When we got into camp which was around 4-5 PM. I wandered around and talked to the public, which there was a ton. There all were interested in how things were going and what it was like. I'm glad so many people are interested in the history of the train. These people need to be remembered. They went through so much. After that we went to eat at the park down the road which was where they were serving dinner for the train.

It is a three ring circus here in Henefer Utah. It is like the fair. There are booths everywhere had big tents for people to sit and eat their dinner in. They tend to be blue and white striped. I socialized for a while and around 8 PM I started to look for the place to catch the shuttle and my stuff so I could take a shower. I caught the bus before I got to my things and decided to just get on anyway because that was the last shuttle bus going to showers and they wouldn't be open much longer. We drove to Coalville Utah.

On the way there I saw mountains with awesome light shining on them which made the mountains glow. I realized then that we are almost here. I didn't want to ruin the surprise of seeing anything of the valley before I walk in so I closed my eyes the rest of the way.

We got the place and there were two buildings to choose form. I of course chose the wrong one. This one had a line out to timbukto and were cold. Three of us decided to make a dash for it across the parking lots in our towels to the other building. We carried the rest of our things as well. The whole way we laughed and screamed.

Many people from the train and more saw us make a mad dash out the building and to the other building. We did it. The problem was when we reached the other side the door were locked. We were stuck on the other side of this building. Roger, Lisa's brother who was with us drove up at this time. We were hiding behind a wall. He could only see our heads poking out. He asked what we were doing We told him to stay there. Well he saw us along with Kimberly. She actually came up and talked to us as we were hiding behind the wall. It was one of those bonding moments that we will never forget. We decided to make a dash for the other doors that were supposed to be open. Luckily they were. We made it to these wonderful shower that were warms and had stalls WITH curtains. Lovely.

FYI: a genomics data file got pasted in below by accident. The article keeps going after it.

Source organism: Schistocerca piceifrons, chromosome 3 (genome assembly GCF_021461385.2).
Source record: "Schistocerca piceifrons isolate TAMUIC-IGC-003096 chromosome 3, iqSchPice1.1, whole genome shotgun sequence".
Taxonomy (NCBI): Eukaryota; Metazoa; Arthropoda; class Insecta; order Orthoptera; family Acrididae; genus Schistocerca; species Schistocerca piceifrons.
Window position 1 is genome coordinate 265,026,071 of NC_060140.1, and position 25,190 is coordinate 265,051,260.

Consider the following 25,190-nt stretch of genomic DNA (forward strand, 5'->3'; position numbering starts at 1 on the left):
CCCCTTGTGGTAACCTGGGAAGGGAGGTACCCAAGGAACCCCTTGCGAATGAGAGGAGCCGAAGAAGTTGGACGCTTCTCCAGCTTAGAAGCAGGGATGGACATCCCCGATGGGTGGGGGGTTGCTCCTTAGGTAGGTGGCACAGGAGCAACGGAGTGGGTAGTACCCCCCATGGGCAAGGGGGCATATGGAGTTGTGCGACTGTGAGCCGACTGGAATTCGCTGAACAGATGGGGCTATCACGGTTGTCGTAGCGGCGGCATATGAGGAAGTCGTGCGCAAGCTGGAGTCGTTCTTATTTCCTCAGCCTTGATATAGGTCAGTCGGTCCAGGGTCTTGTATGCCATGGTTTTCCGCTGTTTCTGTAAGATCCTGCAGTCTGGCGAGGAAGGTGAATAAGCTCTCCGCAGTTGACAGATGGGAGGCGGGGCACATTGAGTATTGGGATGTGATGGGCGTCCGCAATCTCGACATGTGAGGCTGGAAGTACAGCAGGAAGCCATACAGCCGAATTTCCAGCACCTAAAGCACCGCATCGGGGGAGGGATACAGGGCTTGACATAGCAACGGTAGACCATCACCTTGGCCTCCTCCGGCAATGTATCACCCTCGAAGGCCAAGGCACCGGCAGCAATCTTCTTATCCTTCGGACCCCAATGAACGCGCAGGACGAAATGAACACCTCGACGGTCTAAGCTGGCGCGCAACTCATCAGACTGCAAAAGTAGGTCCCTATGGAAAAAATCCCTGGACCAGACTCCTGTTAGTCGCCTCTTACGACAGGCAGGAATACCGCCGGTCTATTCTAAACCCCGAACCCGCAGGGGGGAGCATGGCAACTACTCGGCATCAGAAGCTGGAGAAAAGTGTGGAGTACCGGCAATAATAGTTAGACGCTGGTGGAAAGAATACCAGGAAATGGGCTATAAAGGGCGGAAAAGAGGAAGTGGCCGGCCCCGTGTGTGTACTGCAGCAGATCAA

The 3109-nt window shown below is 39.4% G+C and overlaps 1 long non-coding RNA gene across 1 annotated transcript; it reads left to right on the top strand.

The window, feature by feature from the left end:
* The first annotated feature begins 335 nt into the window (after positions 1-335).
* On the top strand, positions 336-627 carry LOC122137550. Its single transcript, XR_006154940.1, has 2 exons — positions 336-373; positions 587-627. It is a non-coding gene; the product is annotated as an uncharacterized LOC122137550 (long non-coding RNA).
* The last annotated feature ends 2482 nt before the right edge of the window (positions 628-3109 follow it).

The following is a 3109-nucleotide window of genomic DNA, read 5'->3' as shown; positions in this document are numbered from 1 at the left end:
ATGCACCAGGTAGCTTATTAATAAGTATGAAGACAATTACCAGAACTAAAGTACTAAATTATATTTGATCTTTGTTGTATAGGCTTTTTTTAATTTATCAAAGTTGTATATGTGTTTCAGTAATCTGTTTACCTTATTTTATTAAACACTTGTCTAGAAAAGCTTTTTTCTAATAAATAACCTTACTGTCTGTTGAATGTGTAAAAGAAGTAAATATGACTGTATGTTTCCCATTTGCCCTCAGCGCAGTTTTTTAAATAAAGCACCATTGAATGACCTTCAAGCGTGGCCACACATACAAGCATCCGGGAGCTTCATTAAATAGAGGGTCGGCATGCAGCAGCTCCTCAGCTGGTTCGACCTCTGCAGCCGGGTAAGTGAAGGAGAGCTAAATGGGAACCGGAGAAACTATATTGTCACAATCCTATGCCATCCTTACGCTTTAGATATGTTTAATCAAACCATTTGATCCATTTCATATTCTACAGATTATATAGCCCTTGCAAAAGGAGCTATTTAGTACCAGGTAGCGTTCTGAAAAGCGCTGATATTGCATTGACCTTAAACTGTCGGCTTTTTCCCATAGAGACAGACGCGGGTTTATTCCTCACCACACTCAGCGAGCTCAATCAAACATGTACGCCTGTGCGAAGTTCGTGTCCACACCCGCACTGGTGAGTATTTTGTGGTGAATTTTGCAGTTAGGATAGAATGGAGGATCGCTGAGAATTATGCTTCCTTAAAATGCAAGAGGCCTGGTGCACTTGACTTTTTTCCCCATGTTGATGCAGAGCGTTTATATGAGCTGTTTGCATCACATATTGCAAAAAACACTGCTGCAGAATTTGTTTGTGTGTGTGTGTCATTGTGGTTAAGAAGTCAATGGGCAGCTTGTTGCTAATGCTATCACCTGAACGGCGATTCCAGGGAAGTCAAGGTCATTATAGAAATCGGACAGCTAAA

We had a dance, a street dance. We showed up an hour late. It was a live band. They were pretty good. The dance we keep going to on the train just keep getting bigger and bigger. Its amazing as I think about it later that when we are dancing we have such a variety of ages at the dance in the same circle and it seems really cool, whereas at home it would seem really dumb.. The ages range from 11-30. It wouldn't seem weird at a wedding, but this was a street dancing. I think is one thing that makes this so cool. We don't even notice the age difference. I can hang out with a fifth grader and totally forget about the age difference between us. Amazing.